Kehinde, A. D., and Tijani, A. A. (2011). Effects of access to livelihood capitals on adoption of European Union (EU) approved pesticides among cocoa producing households in Osun State, Nigeria. Agricultura Tropica et Subtropica54(1), 57-70.

Khanna, M. (2001). Sequential adoption of site‐specific technologies and its implications for nitrogen productivity: A double selectivity model. American journal of agricultural economics83(1), 35-51.

Kongor, J. E., Boeckx, P., Vermeir, P., Van de Walle, D., Baert, G., Afoakwa, E. O., and Dewettinck, K. (2019). Assessment of soil fertility and quality for improved cocoa production in six cocoa growing regions in Ghana. Agroforestry Systems93(4), 1455-1467.

Kumi, E., and Daymond, A. J. (2015). Farmers’ perceptions of the effectiveness of the Cocoa Disease and Pest Control Programme (CODAPEC) in Ghana and its effects on poverty reduction. American Journal of Experimental Agriculture7(5), 257-274.

MoFA, 2010. Production of major crops in Ghana, PPMED, Accra, 12 pp.

Namara, R. E., Horowitz, L., Nyamadi, B., and Barry, B. (2011). Irrigation development in Ghana: Past experiences, emerging opportunities, and future directions.

Nandi, R., and Nedumaran, S. (2021). Understanding the aspirations of farming communities in developing countries: a systematic review of the literature. The European Journal of Development Research33(4), 809-832.

Ngala, T. J. (2015). Effect of shade trees on cocoa yield in small-holder cocoa (Theobroma cacao) agroforests in Tabla, Centre Cameroon (Doctoral dissertation, Thesis, crop sciences. University of Dschang, Cameroon).

Ofori-Bah, A., and Asafu-Adjaye, J. (2011). Scope economies and technical efficiency of cocoa agroforesty systems in Ghana. Ecological Economics70(8), 1508-1518.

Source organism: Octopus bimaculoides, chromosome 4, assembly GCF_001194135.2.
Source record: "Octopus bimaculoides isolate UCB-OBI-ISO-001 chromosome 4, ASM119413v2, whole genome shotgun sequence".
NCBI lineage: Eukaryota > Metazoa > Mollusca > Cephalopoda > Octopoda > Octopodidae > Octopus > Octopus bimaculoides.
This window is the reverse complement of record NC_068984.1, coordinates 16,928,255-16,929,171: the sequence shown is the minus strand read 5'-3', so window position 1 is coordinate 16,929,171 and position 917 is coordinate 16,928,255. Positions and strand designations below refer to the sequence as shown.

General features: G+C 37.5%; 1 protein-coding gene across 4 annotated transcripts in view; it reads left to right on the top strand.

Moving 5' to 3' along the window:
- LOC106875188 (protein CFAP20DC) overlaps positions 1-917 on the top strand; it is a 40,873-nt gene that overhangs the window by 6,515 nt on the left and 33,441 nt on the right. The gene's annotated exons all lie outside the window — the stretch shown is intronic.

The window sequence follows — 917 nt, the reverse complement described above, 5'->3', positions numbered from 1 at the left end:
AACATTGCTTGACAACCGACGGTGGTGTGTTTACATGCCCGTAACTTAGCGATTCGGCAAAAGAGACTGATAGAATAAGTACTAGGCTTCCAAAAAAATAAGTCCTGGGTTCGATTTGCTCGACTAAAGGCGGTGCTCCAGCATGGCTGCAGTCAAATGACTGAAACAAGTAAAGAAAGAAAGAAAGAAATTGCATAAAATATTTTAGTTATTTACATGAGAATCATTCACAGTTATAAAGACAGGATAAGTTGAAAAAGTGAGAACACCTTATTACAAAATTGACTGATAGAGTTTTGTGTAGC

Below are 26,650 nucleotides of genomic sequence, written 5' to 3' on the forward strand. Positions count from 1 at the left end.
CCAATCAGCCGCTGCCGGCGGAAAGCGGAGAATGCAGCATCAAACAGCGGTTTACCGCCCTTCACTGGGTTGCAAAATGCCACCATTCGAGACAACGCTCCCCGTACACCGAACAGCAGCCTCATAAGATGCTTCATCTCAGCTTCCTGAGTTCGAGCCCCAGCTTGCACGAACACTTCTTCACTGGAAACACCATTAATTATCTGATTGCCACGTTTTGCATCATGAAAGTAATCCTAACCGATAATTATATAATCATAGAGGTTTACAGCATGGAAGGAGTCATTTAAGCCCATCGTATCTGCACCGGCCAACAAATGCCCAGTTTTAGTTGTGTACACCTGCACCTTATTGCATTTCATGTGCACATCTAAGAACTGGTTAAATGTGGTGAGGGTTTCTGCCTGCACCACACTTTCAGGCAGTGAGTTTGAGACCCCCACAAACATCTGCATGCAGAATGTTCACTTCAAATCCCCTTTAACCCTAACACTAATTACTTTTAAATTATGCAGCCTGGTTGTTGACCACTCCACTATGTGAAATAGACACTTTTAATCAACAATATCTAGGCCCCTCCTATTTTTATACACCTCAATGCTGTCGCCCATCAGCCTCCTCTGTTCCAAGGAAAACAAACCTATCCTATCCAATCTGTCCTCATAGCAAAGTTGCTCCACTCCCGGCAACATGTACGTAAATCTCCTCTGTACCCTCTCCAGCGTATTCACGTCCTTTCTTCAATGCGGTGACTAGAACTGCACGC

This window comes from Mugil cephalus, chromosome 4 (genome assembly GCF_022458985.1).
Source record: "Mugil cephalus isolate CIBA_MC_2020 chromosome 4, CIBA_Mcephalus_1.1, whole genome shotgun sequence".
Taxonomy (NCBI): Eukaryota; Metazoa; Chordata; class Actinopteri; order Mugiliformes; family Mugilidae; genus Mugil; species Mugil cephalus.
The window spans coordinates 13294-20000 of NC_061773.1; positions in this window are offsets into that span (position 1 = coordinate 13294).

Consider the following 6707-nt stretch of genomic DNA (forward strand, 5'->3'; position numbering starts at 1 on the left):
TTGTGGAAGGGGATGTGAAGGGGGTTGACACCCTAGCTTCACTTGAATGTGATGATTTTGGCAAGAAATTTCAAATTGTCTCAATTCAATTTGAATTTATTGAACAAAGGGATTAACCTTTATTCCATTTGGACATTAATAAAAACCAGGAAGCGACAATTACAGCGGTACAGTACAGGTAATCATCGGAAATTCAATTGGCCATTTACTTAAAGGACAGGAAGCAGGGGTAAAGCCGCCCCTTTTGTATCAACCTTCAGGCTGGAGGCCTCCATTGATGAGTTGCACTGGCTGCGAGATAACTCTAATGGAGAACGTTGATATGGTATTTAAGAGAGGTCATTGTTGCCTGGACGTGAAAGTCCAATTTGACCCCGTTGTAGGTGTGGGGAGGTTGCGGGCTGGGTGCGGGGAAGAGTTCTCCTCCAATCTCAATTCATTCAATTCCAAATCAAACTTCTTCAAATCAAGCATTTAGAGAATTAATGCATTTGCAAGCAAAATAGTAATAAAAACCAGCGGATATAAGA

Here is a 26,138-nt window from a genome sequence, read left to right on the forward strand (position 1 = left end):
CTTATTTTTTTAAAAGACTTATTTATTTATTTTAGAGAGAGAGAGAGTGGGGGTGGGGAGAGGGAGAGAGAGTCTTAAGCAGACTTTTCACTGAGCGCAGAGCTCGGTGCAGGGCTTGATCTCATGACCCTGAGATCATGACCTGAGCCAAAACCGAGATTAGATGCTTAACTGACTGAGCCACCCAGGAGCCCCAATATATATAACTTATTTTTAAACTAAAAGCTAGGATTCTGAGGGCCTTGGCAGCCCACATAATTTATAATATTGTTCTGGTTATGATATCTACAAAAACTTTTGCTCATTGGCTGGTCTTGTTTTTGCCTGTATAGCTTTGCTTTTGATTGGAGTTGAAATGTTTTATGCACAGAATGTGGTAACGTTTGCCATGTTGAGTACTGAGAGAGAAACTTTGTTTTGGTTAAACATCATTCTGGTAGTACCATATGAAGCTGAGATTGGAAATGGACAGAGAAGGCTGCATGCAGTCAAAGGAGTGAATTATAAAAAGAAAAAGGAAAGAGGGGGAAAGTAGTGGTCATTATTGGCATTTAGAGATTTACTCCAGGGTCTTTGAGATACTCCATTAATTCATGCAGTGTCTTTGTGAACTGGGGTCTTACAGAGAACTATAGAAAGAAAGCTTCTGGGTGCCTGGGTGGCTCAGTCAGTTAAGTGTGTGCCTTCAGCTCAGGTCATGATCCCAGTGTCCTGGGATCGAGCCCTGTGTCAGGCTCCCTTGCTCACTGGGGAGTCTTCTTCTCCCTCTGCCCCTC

Ogunsumi, L. O., and Awolowo, O. (2010). Synthesis of extension models and analysis for sustainable agricultural technologies: lessons for extension workers in southwest, Nigeria. Agriculture and Biology Journal of North America1(6), 1187-1192.

Okojie, L. O., Olowoyo, S. O., Sanusi, R. A., and Popoola, A. R. (2015). Cocoa farming households’ vulnerability to climate variability in Ekiti State, Nigeria. International Journal of Applied Agriculture and Apiculture Research11(1-2), 37-50.

Okyere, E., and Mensah, A. C. (2016). Cocoa production in Ghana: trends and volatility. International Journal of Economics, Commerce and Management, 5 (3), 462-471.

Opoku-Ameyaw, K., Oppong, F. K., Amoah, F. M., Osei-Akoto, S., and Swatson, E. (2011). Growth and early yield of cashew intercropped with food crops in northern Ghana. Journal of Tropical Agriculture49, 53-57.

Oyekale, A. S. (2012). Impact of climate change on cocoa agriculture and technical efficiency of cocoa farmers in South-West Nigeria. Journal of human ecology40(2), 143-148.

Wessel, M., and Quist-Wessel, P. F. (2015). Cocoa production in West Africa, a review and analysis of recent developments. NJAS: Wageningen Journal of Life Sciences74(1), 1-7.

World Bank (2011). Supply Chain Risk Assessment: Cocoa in Ghana. Ghana Cocoa SCRA Report.

World Bank. 2007. World development report 2007: Development and the next generation. Washington D.C.: World Bank.

Wossen, T., Berger, T., Mequaninte, T., and Alamirew, B. (2013). Social network effects on the adoption of sustainable natural resource management practices in Ethiopia. International Journal of Sustainable Development & World Ecology20(6), 477-483.

( Dohmen, et al. 2018)  Temperature changes, drought, and prolonged dry season affect the flavor and overall quality of the product

(Neilson, 2007) Unlike Farmers in West Africa, Cocoa farmers in Latin America tend to ferment the cocoa pulp surrounding the beans using wooden boxes. In Indonesia, farmers rarely take part in the fermentation process because their production is valued mostly for cocoa butter which is unaffected by fermentation


We join forces with N.G.O.s, Universities, and other organizations globally to fulfill our common mission on sustainability and human welfare.